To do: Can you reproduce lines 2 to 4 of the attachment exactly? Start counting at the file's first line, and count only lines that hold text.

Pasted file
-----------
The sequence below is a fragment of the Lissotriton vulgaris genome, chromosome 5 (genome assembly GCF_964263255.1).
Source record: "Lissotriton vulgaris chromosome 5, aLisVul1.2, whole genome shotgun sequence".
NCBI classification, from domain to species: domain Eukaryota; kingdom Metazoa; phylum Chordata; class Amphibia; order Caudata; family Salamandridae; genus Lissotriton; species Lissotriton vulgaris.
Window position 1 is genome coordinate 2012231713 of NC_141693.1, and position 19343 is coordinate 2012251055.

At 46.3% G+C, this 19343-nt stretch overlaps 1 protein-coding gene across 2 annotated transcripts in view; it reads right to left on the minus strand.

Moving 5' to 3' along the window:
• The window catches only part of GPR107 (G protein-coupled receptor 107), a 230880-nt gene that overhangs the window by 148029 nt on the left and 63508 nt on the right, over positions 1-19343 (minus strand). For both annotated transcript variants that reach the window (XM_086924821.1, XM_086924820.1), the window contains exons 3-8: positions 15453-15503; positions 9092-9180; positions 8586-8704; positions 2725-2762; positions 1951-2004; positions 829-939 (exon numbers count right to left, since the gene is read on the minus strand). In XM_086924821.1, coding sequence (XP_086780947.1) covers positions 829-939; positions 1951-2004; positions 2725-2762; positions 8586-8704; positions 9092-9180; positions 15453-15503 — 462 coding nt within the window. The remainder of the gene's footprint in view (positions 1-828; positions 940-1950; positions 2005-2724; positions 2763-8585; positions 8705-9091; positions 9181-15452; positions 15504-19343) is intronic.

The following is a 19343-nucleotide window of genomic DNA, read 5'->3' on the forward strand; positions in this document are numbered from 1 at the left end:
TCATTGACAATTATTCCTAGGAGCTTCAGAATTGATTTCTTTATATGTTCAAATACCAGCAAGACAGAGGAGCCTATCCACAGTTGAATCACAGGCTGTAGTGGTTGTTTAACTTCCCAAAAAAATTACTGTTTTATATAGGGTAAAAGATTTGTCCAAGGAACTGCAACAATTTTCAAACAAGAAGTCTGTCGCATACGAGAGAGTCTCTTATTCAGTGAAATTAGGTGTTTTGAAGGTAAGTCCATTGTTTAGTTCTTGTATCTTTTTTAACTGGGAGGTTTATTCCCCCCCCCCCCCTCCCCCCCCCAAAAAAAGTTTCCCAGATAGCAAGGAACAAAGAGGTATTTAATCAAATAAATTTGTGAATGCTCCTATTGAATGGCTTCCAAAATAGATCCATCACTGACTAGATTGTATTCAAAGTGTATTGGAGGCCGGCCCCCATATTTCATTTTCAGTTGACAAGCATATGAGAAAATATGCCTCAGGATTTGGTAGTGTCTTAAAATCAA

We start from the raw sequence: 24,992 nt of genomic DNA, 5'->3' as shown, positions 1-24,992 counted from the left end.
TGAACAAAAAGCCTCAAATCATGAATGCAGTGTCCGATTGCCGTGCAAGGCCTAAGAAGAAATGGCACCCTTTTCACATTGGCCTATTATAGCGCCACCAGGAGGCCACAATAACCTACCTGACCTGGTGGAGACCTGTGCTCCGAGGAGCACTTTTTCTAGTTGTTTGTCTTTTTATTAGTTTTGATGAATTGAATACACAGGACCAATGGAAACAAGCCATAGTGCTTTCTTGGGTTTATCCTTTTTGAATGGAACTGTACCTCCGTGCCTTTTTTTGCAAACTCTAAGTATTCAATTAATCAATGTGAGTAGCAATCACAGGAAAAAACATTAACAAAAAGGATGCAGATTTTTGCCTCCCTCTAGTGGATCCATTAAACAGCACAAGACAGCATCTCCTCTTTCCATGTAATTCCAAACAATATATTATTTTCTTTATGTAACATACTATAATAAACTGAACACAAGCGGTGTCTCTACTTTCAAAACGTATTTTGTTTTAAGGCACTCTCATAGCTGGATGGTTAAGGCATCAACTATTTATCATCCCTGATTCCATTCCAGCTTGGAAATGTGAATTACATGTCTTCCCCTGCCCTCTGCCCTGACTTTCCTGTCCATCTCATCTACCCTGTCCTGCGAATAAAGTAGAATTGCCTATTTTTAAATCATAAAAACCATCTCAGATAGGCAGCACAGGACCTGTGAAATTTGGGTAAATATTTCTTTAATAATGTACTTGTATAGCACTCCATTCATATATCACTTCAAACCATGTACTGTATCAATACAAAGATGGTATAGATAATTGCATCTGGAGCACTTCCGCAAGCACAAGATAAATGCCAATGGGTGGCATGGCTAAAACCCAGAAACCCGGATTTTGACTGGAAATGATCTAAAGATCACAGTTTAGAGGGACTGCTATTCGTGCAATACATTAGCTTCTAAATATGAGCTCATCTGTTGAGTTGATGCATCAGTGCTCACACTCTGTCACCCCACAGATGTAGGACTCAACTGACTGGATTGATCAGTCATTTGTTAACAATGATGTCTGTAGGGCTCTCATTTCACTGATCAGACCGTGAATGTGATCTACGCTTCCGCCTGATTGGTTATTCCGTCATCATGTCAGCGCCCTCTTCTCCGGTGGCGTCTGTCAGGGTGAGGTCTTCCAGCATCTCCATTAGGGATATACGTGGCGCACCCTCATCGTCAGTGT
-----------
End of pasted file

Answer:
Source record: "Lissotriton vulgaris chromosome 5, aLisVul1.2, whole genome shotgun sequence".
NCBI classification, from domain to species: domain Eukaryota; kingdom Metazoa; phylum Chordata; class Amphibia; order Caudata; family Salamandridae; genus Lissotriton; species Lissotriton vulgaris.
Window position 1 is genome coordinate 2012231713 of NC_141693.1, and position 19343 is coordinate 2012251055.